Two responsible adults should be able to openly talk about issues necessary to maintaining each others livelihood. If your spouse is defensive whenever money is discussed, it may be a sign of spending guilt. Other signs of a person harboring financial guilt include bouts of depression, mood swings, weight gain or loss, or if the person becomes increasingly secretive and distant.
Warning signs should be addressed as early as possible. Getting to the root of the issue through open communication is not only beneficial to the marriage, but far cheaper than a therapist.
2. You uncover a secret account.
Forget a few extra lunch receipts you find laying around. If you have uncovered an account not disclosed to you previously, it opens the door to endless speculation and mistrust. And it doesn’t have to always be a spending account. Hiding a large rainy day fund or retirement fund could be a deal breaker.
We have addressed situations where it would be understandable if a spouse maintained a secret savings account. Women, in general, are encouraged to maintain a secret security account in the event of a abuse or divorce. But is the extra precaution to hide the funds necessary in a healthy, trusting relationship?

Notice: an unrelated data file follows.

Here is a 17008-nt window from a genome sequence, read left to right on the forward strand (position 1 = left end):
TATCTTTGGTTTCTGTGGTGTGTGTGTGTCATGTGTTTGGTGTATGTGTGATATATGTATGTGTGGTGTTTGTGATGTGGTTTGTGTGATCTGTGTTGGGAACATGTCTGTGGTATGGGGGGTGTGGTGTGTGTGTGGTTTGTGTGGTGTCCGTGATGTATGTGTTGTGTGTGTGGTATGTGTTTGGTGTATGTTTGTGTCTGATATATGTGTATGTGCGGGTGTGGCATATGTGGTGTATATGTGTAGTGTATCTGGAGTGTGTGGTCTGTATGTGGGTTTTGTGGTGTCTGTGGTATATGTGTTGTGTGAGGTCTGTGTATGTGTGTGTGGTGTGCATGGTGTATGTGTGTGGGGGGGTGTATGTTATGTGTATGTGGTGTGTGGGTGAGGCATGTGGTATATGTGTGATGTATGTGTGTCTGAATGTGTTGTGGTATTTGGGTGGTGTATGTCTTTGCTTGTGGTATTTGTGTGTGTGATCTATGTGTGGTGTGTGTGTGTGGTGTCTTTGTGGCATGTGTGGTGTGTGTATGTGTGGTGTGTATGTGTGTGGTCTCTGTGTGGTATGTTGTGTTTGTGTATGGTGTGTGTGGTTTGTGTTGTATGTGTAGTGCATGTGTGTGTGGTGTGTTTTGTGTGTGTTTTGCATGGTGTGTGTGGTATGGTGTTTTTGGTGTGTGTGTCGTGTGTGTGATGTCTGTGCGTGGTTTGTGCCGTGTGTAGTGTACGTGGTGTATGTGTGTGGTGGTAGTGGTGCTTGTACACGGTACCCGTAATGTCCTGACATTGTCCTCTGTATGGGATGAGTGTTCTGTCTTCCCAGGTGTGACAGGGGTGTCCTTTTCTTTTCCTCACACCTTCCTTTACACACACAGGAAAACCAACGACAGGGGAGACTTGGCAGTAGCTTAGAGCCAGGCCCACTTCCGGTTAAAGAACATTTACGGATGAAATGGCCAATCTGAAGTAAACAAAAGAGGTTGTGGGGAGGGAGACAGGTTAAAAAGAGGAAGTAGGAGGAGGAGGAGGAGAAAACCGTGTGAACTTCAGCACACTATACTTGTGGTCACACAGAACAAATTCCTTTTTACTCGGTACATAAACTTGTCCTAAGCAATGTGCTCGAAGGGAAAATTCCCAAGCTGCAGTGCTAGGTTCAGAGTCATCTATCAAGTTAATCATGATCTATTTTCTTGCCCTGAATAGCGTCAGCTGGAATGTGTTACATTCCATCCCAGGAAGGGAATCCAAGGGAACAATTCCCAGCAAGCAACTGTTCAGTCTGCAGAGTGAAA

When discussing marital finances prior to wedding bells ringing, a security account in case of divorce should not be surprising in the era of prenuptial agreements and cheating clauses. When in doubt, a full-disclosure policy is best for managing both personal and joint finances.
3. You are never included in managing the finances.
One partner insisting on taking control of the budget ledger is not only unfair, but could be the first steps to a controlling relationship.